"But I don't like to just sing it in my head!"
"Mom, Boston's kicking me again!"
"I'm hungry!"
I mumbled loudly from my pillow between the headrest and the window,  "Hush up, and I don't care."
Pause.
"Did she say I could have more grapes?"

Which of course gave me the giggles again.  It was a very fun trip for our little family of seven, and we are very glad to have survived it.

We all had our nip-and-tuck moments, though.  I have a pretty healthy fear of heights and would like the rest of you to know that free-falling is NOT a fun sensation.  I just build up with dread, kind of clench up my stomach and teeth and pray for it to be over.

Cooper (my most sensitive) backed out of the Indiana Jones line after about 10 steps in, but claimed to like the roller-coaster-in-the-dark Space Mountain. He wanted to try it a second time with me to prove it.  Yes, he liked it all right.  He demonstrated that if he just puts his hands over his ears and closes his eyes tight, it only feels like he's driving in a fast car.  He demonstrated that little hint the entire ride.

Boston thought the free-fall stuff was just awesome, but thought he was going to die in our private family cage on the Ferris wheel.  It started to swing about 10 feet off the ground and totally rocked his world.  He later insisted that HE wasn't SCARED!  Huh-uh!  Just NERVOUS.  Luke hated it, too, until I tried Cooper's trick on him, plus the binky.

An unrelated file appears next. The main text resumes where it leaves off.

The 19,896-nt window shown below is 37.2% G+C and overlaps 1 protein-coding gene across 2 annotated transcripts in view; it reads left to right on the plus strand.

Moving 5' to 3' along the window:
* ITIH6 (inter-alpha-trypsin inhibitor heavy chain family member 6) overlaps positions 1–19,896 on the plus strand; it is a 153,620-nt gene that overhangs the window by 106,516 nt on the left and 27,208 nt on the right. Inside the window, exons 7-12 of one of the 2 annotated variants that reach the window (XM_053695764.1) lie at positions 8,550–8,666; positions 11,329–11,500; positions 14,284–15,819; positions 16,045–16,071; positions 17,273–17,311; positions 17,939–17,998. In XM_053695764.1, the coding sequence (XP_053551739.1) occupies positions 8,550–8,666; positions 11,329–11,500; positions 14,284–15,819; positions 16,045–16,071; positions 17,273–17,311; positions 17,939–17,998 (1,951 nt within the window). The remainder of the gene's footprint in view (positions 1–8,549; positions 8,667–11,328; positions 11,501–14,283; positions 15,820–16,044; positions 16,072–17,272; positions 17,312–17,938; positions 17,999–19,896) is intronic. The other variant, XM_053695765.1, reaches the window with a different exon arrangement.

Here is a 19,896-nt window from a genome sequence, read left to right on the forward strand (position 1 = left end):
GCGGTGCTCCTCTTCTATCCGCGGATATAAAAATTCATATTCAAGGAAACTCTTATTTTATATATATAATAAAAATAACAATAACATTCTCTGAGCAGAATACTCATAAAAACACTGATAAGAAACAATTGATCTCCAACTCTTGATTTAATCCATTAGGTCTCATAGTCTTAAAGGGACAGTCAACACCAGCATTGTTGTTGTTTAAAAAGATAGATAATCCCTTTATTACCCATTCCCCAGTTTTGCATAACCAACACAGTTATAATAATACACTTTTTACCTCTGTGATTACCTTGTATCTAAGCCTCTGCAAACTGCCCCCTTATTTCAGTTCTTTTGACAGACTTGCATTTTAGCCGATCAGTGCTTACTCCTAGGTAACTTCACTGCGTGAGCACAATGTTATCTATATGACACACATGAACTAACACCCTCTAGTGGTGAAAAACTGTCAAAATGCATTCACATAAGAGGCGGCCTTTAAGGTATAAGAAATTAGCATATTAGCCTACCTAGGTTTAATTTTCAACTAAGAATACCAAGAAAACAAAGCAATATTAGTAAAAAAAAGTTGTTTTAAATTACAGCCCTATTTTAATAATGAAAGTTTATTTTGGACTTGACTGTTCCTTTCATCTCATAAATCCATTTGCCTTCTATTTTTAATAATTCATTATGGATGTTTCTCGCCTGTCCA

Macy proved to be pretty sensible about what was real and what was pretend.  She didn't go on the "worst" rides anyway, and when she went on Pirates of the Caribbean with me, she was surprised and declared, "Mom, I'm not even scared!  Evil cackle, evil cackle.  Somewhat unhinged cackle."

Leslie seemed to be pretty happy the whole time except when the boys were trying to yank her arms off to escape her third-responsible-adult handholding.  As for Mark's Disneyland Demise, I think I heard him mumble something about a death march at the close of day three while we explored the totally tame but fun Tom Sawyer Island.  (We left the park trailing Mark about ten minutes later.  My feet weren't even tired.  Ha.)